The preamble to Croatia’s constitution is thoroughly “national.” It enumerates all the historic reasons and justifications for the establishment of the Croatian national state, with “Croatian” clearly referring to the identity of the majority people. It proclaims that Croatia is “the national state of the Croatian people and a state of members of other nations and minorities who are its citizens: Serbs, Muslims, Slovenes, Czechs, Slovaks, Italians, Hungarians, Jews and others, who are guaranteed equality with citizens of Croatian nationality.”
The long list of national minorities mentioned only serves to emphasize the centrality of the Croatian national identity; the state is emphatically Croatian – but not exclusively so. According to Article 1 of the constitution, “power in the Republic of Croatia… belongs to the people as a community of free and equal citizens” – that is, to the whole of the citizen body and not to the majority people exclusively. According to Article 3, “parts of the Croatian nation in other states shall be guaranteed special concern and protection by the Republic of Croatia.”
Serbia’s constitution states that “the Republic of Serbia is a state of Serbian people and all citizens who live in it.” Slovenia, under its constitution, is “a state of all its citizens and is founded on the permanent and inalienable right of the Slovene nation to self-determination”; the Slovene nation, on whose history and identity the preamble to the constitution dwells, is clearly the Slovene-speaking majority people. The constitution also promises to maintain and foster the links between the Republic and the Slovene communities in neighboring countries – and, naturally, guarantees full equality to all citizens. The constitution of Slovakia is promulgated in the name of “we, the Slovak nation… together with members of national minorities and ethnic groups living on the territory of the Slovak Republic.”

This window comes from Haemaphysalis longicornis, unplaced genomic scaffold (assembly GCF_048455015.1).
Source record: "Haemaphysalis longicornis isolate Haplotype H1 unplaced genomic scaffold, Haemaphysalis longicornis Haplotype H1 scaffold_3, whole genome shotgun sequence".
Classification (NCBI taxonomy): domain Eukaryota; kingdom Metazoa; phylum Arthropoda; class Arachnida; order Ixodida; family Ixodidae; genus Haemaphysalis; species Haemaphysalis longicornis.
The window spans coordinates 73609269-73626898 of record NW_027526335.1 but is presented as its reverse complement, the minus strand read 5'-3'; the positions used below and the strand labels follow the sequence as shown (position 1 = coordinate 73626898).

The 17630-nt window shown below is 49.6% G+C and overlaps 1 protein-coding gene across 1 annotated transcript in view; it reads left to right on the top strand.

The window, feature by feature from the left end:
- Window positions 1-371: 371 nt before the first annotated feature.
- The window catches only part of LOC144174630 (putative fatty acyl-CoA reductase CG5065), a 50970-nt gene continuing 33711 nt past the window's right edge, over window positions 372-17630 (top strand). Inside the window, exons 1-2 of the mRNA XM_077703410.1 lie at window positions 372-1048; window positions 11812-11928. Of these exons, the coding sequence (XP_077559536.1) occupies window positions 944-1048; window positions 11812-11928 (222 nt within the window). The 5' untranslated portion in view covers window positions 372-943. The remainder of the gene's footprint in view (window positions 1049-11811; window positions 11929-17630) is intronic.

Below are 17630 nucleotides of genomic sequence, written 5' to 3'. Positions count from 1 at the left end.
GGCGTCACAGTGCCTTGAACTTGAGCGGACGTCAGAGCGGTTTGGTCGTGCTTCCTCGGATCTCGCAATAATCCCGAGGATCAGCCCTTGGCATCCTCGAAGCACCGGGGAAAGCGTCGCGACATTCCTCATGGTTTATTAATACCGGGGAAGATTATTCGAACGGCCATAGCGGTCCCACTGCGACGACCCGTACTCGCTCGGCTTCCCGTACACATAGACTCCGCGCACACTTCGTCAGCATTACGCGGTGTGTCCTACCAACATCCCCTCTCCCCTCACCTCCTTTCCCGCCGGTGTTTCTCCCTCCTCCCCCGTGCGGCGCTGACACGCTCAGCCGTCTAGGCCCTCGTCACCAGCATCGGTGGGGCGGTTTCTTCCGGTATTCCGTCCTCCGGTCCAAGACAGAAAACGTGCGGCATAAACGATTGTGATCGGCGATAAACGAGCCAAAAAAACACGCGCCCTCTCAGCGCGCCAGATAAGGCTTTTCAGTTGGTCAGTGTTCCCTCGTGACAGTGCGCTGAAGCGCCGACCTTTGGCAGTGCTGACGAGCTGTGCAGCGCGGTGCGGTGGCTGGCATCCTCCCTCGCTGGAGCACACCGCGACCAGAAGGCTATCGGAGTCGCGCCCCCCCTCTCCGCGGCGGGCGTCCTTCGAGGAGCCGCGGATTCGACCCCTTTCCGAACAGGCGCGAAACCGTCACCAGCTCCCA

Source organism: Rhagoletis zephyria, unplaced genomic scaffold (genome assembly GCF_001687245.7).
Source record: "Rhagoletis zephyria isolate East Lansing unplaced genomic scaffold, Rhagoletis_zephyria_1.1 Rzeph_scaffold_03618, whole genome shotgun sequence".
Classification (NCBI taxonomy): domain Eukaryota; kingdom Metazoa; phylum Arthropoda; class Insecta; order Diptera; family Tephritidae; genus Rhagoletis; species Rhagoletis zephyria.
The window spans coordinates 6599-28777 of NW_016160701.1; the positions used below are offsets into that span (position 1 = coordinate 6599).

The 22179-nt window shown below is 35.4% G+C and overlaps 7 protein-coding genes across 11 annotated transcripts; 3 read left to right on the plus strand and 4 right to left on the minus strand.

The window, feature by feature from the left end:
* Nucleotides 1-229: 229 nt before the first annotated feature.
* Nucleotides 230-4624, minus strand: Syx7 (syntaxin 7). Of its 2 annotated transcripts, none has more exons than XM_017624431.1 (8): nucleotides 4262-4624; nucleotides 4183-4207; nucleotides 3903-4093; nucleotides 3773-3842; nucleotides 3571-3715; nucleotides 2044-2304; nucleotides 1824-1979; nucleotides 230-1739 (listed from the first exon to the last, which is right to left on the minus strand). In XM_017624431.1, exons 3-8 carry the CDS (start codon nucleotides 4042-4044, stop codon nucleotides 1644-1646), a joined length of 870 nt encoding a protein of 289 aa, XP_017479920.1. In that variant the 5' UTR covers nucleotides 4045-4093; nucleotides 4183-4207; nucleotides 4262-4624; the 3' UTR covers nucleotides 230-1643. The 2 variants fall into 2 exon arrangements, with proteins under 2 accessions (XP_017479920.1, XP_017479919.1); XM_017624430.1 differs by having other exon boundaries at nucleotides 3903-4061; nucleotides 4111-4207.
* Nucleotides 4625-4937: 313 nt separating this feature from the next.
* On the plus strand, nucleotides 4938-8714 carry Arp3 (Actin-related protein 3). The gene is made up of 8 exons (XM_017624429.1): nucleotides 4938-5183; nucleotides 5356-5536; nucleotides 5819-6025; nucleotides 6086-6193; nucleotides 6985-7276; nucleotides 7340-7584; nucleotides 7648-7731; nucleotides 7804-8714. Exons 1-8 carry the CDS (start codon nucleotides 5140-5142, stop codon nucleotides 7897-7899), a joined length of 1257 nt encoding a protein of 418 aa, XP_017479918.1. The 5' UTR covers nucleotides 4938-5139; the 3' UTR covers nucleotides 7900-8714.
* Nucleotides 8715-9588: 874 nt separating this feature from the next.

Hungary is ruled today by a right-wing nationalist government, one that is highly controversial in Europe. This government has successfully initiated the adoption of a new constitution. Its preamble sings the praises of Hungarian nationalism: “We, the members of the Hungarian nation… are proud that our king Saint Stephen built the Hungarian State on solid ground and made our country a part of Christian Europe 1,000 years ago” – and so on, in a similar vein.
“The nation” is explicitly defined as including the Hungarian communities in neighboring countries. Israel’s right-wing and religious parties can only envy such a document. Yet even the Hungarian nationalists have seen fit to proclaim, in the country’s new constitution, that “the nationalities living with us form part of the Hungarian political community and are constituent parts of the State”; equal rights of all citizens are guaranteed.
The general picture is clear: The more a state tends to emphasizes its national character, in cases where the national identity in question is not shared by all citizens, the more it feels called upon to stress, in the same breath, its democratic and inclusive civic character as well.
A democratic nation-state is indeed a state “of” the majority people in the sense that it embodies their national independence and gives expression to their national and cultural identity (including, occasionally, a link with an ethno-national diaspora). But it does not “belong” to the majority people alone, to the exclusion of the other citizens.
The national character of a state that has substantial national minorities is always liable to be interpreted in an undemocratic way, implying that members of the minorities are less than full-fledged citizens; democratic nation-states are careful to reject this interpretation explicitly in their constitutions.
The definition of Israel as a “Jewish and democratic state” as it appears today in the country’s existing Basic Laws has been interpreted by Israel’s Supreme Court in the spirit of the principles that are widely acknowledged by other contemporary democratic nation-states. If there is now a desire to elaborate on the content of the Jewish side of the equation, the democratic and civic side must equally be elaborated on – in the same Basic Law. It would be appropriate to define the Jewish state as a state which realizes the right of the Jewish people to national independence, and the democratic state as a state in which sovereignty rests with all the citizens, including the Arab national minority. The draft of a Basic Law on Israel as a Jewish nation-state presented by members of the Knesset from right-wing and religious parties conspicuously avoids recognizing the principle of equal rights to all citizens regardless of religion, ethnicity or national identity. No greater disservice to the cause of the Jewish state can be imagined.